Above all else, Judge Ishii's carefully reasoned opinion in Central Valley Chrylser-Jeep v. Goldstone shows how the Supreme Court has dramatically changed the debate over greenhouse gas regulation in this country, and made protection of public health a greater priority than the convenience of the auto industry. Put as bluntly as possible, Mass v. EPA made Judge Ishii change his mind about the strength of California's case.
In a prior order in the case, from September 2006, Judge Ishii seemed quite skeptical of California's claims. He wrote, "[b]ecause nothing before the court evinces Congress' intent to permit California regulations that stand as an obstacle to the EPCA's objectives, Plaintiffs [i.e. the auto industry] have stated a claim for EPCA preemption and the court will not grant judgment on the pleadings on this cause of action." Legal terminology aside, Ishii was essentially saying that the state's case against preemption didn't look good.
But then came Mass v. EPA, specifically this statement: "That DOT sets mileage standards in no way licenses EPA to shirk its environmental responsibilities. EPA has been charged with protecting the public's 'health' and 'welfare' ... a statutory obligation wholly independent of DOT's mandate to promote energy efficiency.... The two obligations may overlap, but there is no reason to think the two agencies cannot both administer their obligations and yet avoid inconsistency."
That caused Ishii to rethink his prior approach (something observers picked up on at oral argument). This kind of thorough-going rethinking is, to put it mildly, rare. And the turning point in Ishii's opinion is clear (more on that after the jump).
The heart of the opinion is an analysis of three questions: 1)Can EPA "promulgate emission control regulations that have an effect on fuel economy?" 2) If yes, does the federal fuel economy statute (EPCA) prevent EPA from issuing regulations that are stricter than federal fuel economy rules set by another agency? 3) Is there any reason for a court to treat a state emissions regulation for which EPA has granted a waiver any differently than a regulation that EPA has promulgated on its own?
The opinion then carefully demonstrates that Mass v. EPA answers the first two questions with a resounding yes. And this pair of answers leads to a very important "no" answer to the third question--which is the key question in this case, and one that Ishii had previously answered differently.
The court's September order explicitly rejected Defendants' [California's] contention that the state regulations that are granted a waiver by EPA ... have any special status that would immunize the regulations from preemption by other federal law. Because the court did not have the benefit of the Supreme Court's opinion in Massachusetts, the court's analysis failed to begin by addressing EPA's authority to promulgate regulations that may conflict with EPCA's goals. Consequently, the court's analysis in the September 25 Order glosses over what now appears to be the important question of whether and how a state regulation granted a waiver by EPA under section 209(b) is different from the same regulation if it had been originated and promulgated by EPA.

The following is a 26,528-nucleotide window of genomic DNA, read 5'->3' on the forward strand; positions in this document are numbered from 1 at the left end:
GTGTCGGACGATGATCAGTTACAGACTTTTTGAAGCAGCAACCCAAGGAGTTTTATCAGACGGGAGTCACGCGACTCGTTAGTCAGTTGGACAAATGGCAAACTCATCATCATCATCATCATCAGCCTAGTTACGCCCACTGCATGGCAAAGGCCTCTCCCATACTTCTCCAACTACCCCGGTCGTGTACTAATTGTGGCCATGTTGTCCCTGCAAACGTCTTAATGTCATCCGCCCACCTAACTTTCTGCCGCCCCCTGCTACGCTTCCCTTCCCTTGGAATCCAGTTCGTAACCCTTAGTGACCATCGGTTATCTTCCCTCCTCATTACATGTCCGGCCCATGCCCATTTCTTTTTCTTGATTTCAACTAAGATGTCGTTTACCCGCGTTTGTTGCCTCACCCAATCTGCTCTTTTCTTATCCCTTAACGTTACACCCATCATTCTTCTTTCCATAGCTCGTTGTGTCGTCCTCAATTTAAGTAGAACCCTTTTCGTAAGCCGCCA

The Supreme Court's opinion in Massachusetts is critical to the analysis because... it informs this court's opinion of EPA's congressionally-mandated authority and duty to independently regulate air pollution for the purpose of preservation of public health and welfare....
The court concludes that, just as the Massachusetts Court held EPA's duty to regulate greenhouse gas emissions under the Clean Air Act overlaps but does not conflict with DOT's duty to set fuel efficiency standards under EPCA, so too California's effort to regulate greenhouse gas emissions throug the waiver of preemption provisions of the Clean Air Act overlaps, but does not conflict with, DOT's activities under EPCA.
The opinion elsewhere explains how, in light of Mass v. EPA, the September 25 Order "erroneously" analyzed the conflict preemption claim in the case.
Skeptics and naysayers, focusing only on the last page of the Mass v. EPA decision and neglecting the analysis, said it had more symbolic than substantive importance because it didn't order the EPA to regulate CO2 emissions from cars. Ishii's opinion reinforces a key point about Supreme Court opinions: The reasoning matters as much as the outcome.
Congratulations are due to the lawyers for the state of California, who persevered in the case and pressed Ishii to reconsider in light of Mass v. EPA, and kudos to Judge Ishii for really searching for the right answer.